Although 10 of the genes causing HPS have been identified, it is believed that additional genes may remain undiscovered. For this reason, it is premature to genetically test for HPS in all situations. The method for a differential diagnosis remains testing for the platelet defect if gene testing has not been done. Once an HPS diagnosis is made, however, genetic testing may be helpful because knowing the gene type can predict expected symptoms.
Platelets are involved in one of the mechanisms that exist within the body to counteract bleeding. Platelets are made in the bone marrow and circulate in the bloodstream in large quantities. They act directly to plug small leaks in vessels by clumping (aggregating) and obstructing flow, and indirectly by releasing chemical substances that trigger a chain of events that culminates in a clot.
These chemical substances (ADP, serotonin, calcium, ATP, phosphate) are normally stored in platelet dense granules. These dense granules are little sacs, or compartments, that are embedded in the outside membrane of the platelet. Filled with the stored chemicals they look like “chips” and the platelets appear to look like a “chocolate chip cookie” under an electron microscope. These chemical substances are destined to be released to assist in clotting. There are normally three to eight dense granules on a platelet. In Hermansky-Pudlak Syndrome, these dense granules are usually missing. No chemical substances are stored, therefore none are released. The platelets appear to look like a “butter cookie” instead of a “chocolate chip cookie” under an electron microscope.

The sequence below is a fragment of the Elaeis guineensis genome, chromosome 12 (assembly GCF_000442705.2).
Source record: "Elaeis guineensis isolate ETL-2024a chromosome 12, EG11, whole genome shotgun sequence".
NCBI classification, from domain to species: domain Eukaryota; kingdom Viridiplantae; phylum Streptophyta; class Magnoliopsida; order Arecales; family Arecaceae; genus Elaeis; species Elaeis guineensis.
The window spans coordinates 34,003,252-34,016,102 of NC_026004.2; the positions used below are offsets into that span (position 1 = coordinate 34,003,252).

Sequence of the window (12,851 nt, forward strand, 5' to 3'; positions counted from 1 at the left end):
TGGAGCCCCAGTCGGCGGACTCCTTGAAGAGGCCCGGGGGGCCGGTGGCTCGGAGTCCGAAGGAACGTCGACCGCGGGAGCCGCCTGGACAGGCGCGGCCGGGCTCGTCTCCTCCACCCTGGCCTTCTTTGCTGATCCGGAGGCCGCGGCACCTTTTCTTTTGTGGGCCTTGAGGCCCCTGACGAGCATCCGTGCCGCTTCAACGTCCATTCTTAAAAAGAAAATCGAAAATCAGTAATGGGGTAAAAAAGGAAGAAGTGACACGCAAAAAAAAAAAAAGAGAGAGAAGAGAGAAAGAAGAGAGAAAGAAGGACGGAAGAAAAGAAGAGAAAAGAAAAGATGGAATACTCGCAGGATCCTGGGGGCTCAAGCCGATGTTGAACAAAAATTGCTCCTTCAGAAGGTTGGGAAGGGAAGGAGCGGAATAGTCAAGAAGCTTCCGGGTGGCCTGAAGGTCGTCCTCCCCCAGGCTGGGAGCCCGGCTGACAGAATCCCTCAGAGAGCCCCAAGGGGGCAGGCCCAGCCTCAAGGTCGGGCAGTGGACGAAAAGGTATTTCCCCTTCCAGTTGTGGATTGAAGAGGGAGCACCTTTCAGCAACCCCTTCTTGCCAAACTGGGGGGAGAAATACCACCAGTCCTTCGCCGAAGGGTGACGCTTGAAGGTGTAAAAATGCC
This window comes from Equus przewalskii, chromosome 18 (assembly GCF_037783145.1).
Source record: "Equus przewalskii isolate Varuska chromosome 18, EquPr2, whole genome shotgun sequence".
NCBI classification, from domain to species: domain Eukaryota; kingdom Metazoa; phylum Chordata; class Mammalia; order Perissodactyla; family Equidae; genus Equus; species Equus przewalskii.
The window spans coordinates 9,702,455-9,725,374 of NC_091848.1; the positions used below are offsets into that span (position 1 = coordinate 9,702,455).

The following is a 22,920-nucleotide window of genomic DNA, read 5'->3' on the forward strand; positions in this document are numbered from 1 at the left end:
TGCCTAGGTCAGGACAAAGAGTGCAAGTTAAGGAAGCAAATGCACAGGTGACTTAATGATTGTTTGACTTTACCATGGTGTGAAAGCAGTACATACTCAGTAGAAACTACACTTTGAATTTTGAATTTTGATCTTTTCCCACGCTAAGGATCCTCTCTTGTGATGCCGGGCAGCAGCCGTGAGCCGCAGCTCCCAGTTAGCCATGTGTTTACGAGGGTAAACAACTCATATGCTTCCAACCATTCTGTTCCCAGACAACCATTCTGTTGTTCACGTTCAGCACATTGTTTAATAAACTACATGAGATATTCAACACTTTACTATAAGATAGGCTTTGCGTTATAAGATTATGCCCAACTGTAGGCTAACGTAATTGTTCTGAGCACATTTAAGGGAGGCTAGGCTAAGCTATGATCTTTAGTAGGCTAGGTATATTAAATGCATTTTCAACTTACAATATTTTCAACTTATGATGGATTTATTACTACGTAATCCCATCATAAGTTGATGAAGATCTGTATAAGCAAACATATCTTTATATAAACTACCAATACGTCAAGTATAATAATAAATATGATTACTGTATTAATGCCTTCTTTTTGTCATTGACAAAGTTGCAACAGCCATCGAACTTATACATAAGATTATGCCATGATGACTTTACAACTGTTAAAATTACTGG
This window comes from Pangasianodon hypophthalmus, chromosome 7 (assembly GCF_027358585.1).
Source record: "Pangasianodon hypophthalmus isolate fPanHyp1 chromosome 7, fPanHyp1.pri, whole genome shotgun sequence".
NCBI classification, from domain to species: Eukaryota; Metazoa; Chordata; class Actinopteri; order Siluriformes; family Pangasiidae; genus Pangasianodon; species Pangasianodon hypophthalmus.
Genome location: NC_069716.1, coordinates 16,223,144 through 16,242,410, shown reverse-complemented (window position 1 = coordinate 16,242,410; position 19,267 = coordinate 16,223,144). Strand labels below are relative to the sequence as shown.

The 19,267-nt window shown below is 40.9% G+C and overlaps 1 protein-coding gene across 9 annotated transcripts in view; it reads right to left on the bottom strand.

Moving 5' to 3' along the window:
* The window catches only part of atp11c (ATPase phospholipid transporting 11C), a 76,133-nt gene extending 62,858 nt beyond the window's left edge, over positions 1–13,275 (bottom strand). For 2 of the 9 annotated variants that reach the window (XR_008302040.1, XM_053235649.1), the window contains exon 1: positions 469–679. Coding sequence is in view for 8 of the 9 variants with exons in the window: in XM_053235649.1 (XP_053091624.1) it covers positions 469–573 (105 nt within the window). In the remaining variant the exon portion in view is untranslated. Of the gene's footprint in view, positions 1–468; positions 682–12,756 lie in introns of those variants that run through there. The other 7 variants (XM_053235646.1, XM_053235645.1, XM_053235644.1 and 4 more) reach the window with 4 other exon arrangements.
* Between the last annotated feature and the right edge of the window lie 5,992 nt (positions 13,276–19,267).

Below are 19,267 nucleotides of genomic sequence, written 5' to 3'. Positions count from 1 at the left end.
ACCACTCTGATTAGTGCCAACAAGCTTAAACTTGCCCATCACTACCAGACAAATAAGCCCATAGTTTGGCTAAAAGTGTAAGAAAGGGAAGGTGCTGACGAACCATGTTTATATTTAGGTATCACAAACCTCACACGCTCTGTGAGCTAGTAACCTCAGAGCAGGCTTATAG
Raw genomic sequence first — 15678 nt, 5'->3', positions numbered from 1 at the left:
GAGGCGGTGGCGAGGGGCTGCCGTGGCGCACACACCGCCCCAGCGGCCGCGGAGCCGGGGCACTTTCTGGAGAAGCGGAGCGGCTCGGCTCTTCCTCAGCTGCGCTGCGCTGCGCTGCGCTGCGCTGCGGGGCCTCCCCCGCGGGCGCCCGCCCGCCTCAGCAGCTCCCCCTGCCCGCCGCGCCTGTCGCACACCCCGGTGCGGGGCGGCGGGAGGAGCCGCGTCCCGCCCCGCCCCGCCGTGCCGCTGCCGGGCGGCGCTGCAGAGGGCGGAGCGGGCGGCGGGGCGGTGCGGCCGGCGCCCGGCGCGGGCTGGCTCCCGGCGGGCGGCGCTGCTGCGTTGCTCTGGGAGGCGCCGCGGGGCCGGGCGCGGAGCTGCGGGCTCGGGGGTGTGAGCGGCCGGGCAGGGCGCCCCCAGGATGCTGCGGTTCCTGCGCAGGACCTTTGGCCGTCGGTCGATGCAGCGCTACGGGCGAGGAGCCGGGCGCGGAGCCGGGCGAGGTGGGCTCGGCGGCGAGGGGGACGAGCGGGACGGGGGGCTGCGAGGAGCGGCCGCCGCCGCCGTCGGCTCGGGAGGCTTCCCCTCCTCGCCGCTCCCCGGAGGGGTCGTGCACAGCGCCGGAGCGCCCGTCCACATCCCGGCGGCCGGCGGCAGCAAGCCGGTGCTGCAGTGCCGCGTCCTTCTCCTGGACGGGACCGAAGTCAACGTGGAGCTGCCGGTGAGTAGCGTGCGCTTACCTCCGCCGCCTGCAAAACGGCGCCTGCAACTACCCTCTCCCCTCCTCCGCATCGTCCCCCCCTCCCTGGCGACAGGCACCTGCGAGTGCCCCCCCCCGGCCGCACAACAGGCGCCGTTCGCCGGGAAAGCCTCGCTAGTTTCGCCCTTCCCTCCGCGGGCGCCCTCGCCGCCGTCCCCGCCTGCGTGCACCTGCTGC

Standard laboratory blood test results are not abnormal in HPS. Prothrombin time (PT), partial thromboplastin time (PTT), and platelet counts are all normal in HPS. Bleeding times can be normal though they are often prolonged. The clinical result of the defect in HPS can be seen in a bleeding tendency that varies from quite mild and hardly noticeable to life threatening. There is a possibility some people with HPS that encounter severe bleeding problems, might also have a decrease in platelet von Willebrand factor activity, another blood component responsible for normal clotting.
Viewing prepared platelets under the electron microscope is a definitive diagnostic test for HPS at this time; however, commercial genetic testing is available in limited cases. Contact the HPS Network if more information or assistance is needed. (800) 789-9477 or (516) 922-4022